The floor of the recent Enterprise Data World conference in Chicago was buzzing with talk about the best ways to set up an enterprise information management (EIM) program and the need for organizations to align data management efforts with important business processes.
Cara Rosenthal and Varsha Patel, two data architects with Verizon Wireless in New Jersey, were at the conference looking for tips and advice on the best ways to set up a comprehensive EIM program.
Conference speakers pointed out that the sometimes difficult process of developing a rapport between business and IT can hinder data governance and EIM initiatives, but Rosenthal and Patel said that won't be a problem at their company.
"We work really closely with our businesspeople, so we may be different in the sense that we've developed a rapport over the years," Rosenthal said. "We know who owns the information."
Getting executive buy-in for a large-scale EIM initiative is a more difficult issue, the pair said. But a conference session on avoiding EIM mistakes proved helpful in that regard.
"You have to show [executives] that the focus is on the business [and] what the advantages are for the business," Patel said. "I think that's the key."
Conference speaker Zohar Swaine agreed. Swaine, the managing director of the institutional strategy and product organization at TD Ameritrade Institutional in Jersey City, N.J., said business executives want to understand how data management initiatives will reduce costs or increase revenue.
"What they ultimately care about is, How are you impacting revenues? How are you impacting expenses? What are you doing to client satisfaction," he said. "It's critical that folks who are involved in data governance and architecture start concerning themselves a lot more, first and foremost, with what [the] key decisions that need to be made, and then working backwards from that and conquering the data challenges from there."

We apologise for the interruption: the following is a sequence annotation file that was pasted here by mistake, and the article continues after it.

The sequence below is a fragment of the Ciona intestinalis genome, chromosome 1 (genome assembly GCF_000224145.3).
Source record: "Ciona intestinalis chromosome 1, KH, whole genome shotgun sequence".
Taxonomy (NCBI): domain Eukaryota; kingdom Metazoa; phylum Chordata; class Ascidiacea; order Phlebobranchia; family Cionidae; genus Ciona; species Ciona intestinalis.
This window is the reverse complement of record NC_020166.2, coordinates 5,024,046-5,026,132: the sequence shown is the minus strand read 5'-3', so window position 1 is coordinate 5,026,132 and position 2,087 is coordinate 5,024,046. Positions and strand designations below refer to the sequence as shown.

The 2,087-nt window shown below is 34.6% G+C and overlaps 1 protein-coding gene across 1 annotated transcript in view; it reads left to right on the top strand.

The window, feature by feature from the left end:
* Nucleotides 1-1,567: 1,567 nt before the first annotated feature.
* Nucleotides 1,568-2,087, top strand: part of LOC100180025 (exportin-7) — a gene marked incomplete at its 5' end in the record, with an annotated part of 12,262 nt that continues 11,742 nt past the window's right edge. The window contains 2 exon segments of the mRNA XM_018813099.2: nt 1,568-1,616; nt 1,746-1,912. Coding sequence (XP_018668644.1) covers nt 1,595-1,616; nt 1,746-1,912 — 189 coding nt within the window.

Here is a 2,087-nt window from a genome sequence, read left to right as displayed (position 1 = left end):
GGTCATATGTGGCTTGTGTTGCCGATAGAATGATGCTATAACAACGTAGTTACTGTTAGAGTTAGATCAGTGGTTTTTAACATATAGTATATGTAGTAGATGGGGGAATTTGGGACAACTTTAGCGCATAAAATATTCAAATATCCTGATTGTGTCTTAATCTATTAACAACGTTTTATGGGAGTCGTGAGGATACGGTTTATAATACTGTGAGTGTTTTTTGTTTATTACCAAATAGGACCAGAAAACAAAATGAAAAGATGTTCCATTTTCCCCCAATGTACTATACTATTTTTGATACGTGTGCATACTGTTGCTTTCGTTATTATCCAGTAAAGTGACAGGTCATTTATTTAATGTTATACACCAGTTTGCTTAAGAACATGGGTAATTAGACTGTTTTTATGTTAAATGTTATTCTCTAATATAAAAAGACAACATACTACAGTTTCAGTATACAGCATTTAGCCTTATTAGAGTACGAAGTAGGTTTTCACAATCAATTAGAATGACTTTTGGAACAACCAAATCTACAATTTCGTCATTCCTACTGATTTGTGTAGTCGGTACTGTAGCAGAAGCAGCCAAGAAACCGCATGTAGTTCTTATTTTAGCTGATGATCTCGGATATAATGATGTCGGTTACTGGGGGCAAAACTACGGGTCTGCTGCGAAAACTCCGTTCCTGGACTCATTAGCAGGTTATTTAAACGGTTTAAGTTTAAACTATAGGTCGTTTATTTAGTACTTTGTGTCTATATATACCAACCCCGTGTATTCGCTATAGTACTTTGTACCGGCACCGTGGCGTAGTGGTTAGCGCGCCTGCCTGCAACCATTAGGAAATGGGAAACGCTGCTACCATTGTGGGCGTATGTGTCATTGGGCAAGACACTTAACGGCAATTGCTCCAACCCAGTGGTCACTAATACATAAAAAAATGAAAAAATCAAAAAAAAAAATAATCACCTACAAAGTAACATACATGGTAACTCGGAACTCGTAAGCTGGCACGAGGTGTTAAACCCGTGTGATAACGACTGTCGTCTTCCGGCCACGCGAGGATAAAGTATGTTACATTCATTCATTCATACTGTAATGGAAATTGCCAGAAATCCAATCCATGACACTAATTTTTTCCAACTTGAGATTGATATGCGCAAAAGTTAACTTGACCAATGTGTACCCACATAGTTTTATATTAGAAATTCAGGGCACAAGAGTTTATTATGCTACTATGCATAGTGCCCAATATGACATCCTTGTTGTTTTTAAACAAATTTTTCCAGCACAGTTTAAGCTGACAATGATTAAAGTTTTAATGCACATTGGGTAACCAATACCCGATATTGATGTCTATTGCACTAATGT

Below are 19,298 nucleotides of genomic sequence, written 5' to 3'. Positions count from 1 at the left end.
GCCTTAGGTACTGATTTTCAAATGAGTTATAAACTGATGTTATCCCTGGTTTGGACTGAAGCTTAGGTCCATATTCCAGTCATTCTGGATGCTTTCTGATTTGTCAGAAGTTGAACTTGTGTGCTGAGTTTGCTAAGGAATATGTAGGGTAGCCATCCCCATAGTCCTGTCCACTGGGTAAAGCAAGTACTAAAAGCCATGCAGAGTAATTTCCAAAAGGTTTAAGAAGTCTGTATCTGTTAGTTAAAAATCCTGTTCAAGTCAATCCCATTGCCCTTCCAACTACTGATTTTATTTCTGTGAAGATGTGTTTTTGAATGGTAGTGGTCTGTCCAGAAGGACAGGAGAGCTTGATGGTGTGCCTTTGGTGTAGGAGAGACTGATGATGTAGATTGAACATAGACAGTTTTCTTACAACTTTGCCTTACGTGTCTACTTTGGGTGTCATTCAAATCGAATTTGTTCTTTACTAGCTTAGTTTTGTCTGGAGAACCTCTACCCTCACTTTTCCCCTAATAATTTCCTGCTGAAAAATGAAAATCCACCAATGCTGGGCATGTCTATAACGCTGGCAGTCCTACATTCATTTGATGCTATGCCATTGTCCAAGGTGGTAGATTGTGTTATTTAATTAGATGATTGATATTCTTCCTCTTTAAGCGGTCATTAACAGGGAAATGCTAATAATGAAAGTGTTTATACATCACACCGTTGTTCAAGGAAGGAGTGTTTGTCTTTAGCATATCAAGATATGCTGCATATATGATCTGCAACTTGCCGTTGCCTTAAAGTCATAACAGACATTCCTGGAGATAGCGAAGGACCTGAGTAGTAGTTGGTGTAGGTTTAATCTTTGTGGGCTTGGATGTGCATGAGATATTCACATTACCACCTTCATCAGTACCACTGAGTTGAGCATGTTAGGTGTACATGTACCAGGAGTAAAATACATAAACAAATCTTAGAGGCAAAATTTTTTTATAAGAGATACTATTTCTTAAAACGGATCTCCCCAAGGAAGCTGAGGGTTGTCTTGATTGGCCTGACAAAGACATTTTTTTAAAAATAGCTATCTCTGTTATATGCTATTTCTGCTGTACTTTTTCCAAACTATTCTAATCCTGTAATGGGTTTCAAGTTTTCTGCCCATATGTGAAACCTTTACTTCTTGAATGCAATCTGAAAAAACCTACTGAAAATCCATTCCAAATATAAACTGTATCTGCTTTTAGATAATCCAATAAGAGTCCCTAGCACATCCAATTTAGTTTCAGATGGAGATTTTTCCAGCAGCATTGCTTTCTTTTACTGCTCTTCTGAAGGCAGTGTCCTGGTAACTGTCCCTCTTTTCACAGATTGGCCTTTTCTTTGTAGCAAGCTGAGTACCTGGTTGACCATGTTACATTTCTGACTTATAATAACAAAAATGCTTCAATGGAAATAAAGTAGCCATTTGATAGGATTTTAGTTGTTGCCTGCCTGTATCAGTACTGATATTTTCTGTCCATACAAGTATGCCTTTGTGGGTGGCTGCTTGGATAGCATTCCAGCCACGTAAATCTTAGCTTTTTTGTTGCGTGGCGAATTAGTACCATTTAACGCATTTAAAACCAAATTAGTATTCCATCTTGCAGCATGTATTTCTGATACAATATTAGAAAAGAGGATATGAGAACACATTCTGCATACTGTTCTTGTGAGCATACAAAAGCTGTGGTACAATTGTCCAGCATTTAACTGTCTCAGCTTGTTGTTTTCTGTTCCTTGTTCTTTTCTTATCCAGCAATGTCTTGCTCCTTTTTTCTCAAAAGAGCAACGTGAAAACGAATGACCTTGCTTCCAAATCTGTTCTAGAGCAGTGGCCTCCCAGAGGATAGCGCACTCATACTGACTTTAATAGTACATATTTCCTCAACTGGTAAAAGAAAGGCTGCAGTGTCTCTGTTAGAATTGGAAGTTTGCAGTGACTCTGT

Forrester Research Inc. analyst Rob Karel's keynote presentation focused on process data management, an approach to data management that stresses the need for technologists and business process specialists to work more closely together. But unlike the team at Verizon Wireless, most organizations have a difficult time getting business and IT to communicate effectively, according to one conference attendee.
"I have a lot of empathy for the experience of technical workers because they tend to be deeply misunderstood. Their work is hard to explain, and often they're not very good at explaining it," said Jaime Fitzgerald, the founder and president of Fitzgerald Analytics Inc., a New York-based consulting firm. "They are very smart people, very hard working and they often spend a lifetime feeling misunderstood."
While the relationship between business and IT should be a two-way street, Fitzgerald said it's a smart idea for technology workers to open the dialogue and make an effort to gain a strong understanding of key business drivers. What's the incentive?
"For the technical guy, the reward would be career bliss," he said. "It puts you on a faster track because you perform better. It allows you to dedicate your work to the work that matters."